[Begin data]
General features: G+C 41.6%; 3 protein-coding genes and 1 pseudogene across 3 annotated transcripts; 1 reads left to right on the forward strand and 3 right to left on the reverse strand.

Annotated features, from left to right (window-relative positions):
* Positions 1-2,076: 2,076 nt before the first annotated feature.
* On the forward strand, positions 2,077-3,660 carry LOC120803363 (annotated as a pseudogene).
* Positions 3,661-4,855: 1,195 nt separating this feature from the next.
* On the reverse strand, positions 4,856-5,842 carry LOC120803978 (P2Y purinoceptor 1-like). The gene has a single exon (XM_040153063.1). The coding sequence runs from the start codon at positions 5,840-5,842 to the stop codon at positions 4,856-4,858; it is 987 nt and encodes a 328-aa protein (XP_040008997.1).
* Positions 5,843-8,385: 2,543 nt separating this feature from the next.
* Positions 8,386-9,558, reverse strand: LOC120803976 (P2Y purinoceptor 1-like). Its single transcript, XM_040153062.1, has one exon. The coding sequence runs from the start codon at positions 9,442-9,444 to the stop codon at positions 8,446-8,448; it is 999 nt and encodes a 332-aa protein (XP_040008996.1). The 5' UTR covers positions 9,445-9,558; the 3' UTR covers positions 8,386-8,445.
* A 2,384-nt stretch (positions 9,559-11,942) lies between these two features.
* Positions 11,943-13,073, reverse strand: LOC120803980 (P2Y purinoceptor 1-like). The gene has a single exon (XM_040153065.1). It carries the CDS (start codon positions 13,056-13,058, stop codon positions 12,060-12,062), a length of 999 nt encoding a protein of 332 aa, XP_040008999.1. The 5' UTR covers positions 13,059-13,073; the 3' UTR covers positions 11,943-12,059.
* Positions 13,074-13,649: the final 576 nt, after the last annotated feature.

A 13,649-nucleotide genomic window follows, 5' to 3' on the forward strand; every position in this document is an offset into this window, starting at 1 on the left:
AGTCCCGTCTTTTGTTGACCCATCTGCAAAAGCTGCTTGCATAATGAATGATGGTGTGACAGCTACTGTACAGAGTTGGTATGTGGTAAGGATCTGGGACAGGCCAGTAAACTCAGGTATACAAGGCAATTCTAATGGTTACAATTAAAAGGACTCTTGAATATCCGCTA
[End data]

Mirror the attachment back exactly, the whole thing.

General features: G+C 41.6%; 3 protein-coding genes and 1 pseudogene across 3 annotated transcripts; 1 reads left to right on the forward strand and 3 right to left on the reverse strand.

Annotated features, from left to right (window-relative positions):
* Positions 1-2,076: 2,076 nt before the first annotated feature.
* On the forward strand, positions 2,077-3,660 carry LOC120803363 (annotated as a pseudogene).
* Positions 3,661-4,855: 1,195 nt separating this feature from the next.
* On the reverse strand, positions 4,856-5,842 carry LOC120803978 (P2Y purinoceptor 1-like). The gene has a single exon (XM_040153063.1). The coding sequence runs from the start codon at positions 5,840-5,842 to the stop codon at positions 4,856-4,858; it is 987 nt and encodes a 328-aa protein (XP_040008997.1).
* Positions 5,843-8,385: 2,543 nt separating this feature from the next.
* Positions 8,386-9,558, reverse strand: LOC120803976 (P2Y purinoceptor 1-like). Its single transcript, XM_040153062.1, has one exon. The coding sequence runs from the start codon at positions 9,442-9,444 to the stop codon at positions 8,446-8,448; it is 999 nt and encodes a 332-aa protein (XP_040008996.1). The 5' UTR covers positions 9,445-9,558; the 3' UTR covers positions 8,386-8,445.
* A 2,384-nt stretch (positions 9,559-11,942) lies between these two features.
* Positions 11,943-13,073, reverse strand: LOC120803980 (P2Y purinoceptor 1-like). The gene has a single exon (XM_040153065.1). It carries the CDS (start codon positions 13,056-13,058, stop codon positions 12,060-12,062), a length of 999 nt encoding a protein of 332 aa, XP_040008999.1. The 5' UTR covers positions 13,059-13,073; the 3' UTR covers positions 11,943-12,059.
* Positions 13,074-13,649: the final 576 nt, after the last annotated feature.

A 13,649-nucleotide genomic window follows, 5' to 3' on the forward strand; every position in this document is an offset into this window, starting at 1 on the left:
AGTCCCGTCTTTTGTTGACCCATCTGCAAAAGCTGCTTGCATAATGAATGATGGTGTGACAGCTACTGTACAGAGTTGGTATGTGGTAAGGATCTGGGACAGGCCAGTAAACTCAGGTATACAAGGCAATTCTAATGGTTACAATTAAAAGGACTCTTGAATATCCGCTA